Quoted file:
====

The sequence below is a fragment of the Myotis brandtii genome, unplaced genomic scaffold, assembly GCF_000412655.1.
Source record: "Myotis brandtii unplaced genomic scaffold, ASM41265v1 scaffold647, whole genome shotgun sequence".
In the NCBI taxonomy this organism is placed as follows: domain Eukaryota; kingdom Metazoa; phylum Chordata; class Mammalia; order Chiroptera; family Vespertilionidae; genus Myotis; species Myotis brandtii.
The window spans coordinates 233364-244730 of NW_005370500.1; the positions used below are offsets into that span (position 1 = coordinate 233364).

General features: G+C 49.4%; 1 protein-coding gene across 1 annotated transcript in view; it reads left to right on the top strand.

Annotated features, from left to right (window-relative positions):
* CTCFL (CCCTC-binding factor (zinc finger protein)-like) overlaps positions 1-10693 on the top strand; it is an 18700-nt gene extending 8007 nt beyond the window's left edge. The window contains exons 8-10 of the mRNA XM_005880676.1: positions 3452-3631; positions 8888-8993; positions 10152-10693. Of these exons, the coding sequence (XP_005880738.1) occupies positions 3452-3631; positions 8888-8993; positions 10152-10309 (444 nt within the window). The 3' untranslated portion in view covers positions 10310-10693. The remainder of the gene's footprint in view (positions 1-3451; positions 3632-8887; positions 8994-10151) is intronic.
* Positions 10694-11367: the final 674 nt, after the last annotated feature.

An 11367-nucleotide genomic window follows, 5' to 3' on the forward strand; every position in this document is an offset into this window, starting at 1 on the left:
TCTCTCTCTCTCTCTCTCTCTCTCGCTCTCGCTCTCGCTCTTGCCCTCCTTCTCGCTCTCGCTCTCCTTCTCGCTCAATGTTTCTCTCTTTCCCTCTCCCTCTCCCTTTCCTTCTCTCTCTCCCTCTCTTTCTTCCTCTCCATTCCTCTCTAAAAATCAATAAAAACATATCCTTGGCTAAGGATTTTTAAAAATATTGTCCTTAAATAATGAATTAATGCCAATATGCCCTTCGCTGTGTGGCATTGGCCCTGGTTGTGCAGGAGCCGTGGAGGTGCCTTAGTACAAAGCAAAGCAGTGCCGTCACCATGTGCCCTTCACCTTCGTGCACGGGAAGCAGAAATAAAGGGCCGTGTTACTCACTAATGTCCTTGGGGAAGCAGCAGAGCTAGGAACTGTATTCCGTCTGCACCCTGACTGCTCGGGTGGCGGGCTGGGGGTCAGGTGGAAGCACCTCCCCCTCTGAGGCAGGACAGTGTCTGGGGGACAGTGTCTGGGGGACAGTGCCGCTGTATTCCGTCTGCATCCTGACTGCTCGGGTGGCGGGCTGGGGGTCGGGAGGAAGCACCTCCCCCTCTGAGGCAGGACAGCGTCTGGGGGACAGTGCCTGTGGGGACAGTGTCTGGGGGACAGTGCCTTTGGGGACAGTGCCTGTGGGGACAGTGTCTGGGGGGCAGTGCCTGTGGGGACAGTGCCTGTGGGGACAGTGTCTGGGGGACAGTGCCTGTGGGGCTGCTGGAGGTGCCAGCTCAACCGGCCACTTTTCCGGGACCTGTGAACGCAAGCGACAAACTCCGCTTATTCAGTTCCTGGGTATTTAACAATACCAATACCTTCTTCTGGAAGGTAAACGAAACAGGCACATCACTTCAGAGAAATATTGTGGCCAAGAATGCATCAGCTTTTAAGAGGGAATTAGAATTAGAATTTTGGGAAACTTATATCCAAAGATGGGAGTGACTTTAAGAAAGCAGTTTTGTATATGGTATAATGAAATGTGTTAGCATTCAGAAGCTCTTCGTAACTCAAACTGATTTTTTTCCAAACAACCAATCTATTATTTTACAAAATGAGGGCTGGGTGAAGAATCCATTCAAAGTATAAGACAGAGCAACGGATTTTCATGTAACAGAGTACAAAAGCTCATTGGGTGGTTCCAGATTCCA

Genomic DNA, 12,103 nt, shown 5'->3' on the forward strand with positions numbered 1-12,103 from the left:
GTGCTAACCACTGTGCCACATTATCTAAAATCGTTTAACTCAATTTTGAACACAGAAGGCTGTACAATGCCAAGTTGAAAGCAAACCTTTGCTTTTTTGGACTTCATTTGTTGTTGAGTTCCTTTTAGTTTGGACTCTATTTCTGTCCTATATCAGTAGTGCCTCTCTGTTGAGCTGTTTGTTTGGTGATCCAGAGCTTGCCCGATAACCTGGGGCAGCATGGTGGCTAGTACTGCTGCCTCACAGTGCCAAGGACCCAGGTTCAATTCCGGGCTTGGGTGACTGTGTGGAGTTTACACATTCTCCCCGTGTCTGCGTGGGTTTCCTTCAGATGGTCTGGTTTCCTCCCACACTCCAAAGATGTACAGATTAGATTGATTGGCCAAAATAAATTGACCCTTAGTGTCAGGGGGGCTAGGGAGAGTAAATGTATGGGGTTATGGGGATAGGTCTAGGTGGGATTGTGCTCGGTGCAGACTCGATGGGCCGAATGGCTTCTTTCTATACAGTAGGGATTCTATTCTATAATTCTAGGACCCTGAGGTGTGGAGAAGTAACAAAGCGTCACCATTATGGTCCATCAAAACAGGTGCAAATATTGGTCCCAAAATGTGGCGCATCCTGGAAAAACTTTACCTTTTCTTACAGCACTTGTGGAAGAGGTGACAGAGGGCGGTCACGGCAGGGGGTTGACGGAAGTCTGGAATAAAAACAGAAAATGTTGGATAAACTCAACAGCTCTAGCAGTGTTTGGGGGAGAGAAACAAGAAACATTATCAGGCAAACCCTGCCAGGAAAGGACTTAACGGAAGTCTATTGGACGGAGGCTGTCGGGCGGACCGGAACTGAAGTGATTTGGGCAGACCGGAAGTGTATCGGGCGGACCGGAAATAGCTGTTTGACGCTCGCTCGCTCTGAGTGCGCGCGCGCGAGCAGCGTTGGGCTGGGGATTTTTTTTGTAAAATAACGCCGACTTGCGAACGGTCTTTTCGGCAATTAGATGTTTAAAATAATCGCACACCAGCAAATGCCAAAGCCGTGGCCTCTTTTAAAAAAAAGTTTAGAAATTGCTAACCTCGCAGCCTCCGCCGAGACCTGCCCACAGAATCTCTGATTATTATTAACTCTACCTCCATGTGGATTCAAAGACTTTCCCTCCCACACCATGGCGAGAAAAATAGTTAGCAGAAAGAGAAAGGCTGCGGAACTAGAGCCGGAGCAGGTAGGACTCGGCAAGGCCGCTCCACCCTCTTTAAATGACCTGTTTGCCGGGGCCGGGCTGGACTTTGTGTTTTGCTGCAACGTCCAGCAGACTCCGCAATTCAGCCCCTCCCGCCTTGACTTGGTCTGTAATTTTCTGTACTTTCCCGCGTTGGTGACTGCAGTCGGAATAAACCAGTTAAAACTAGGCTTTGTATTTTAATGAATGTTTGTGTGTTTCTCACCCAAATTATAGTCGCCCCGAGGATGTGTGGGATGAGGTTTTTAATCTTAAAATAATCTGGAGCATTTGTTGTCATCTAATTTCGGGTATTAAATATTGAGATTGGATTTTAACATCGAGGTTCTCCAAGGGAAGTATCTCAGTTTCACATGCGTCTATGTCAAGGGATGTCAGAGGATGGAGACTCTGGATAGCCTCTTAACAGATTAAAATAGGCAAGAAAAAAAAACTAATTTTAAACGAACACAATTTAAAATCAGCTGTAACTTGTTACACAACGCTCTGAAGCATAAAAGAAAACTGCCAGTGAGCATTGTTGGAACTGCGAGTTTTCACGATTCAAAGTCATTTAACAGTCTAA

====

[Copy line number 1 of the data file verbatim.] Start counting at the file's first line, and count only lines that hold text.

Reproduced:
The sequence below is a fragment of the Myotis brandtii genome, unplaced genomic scaffold, assembly GCF_000412655.1.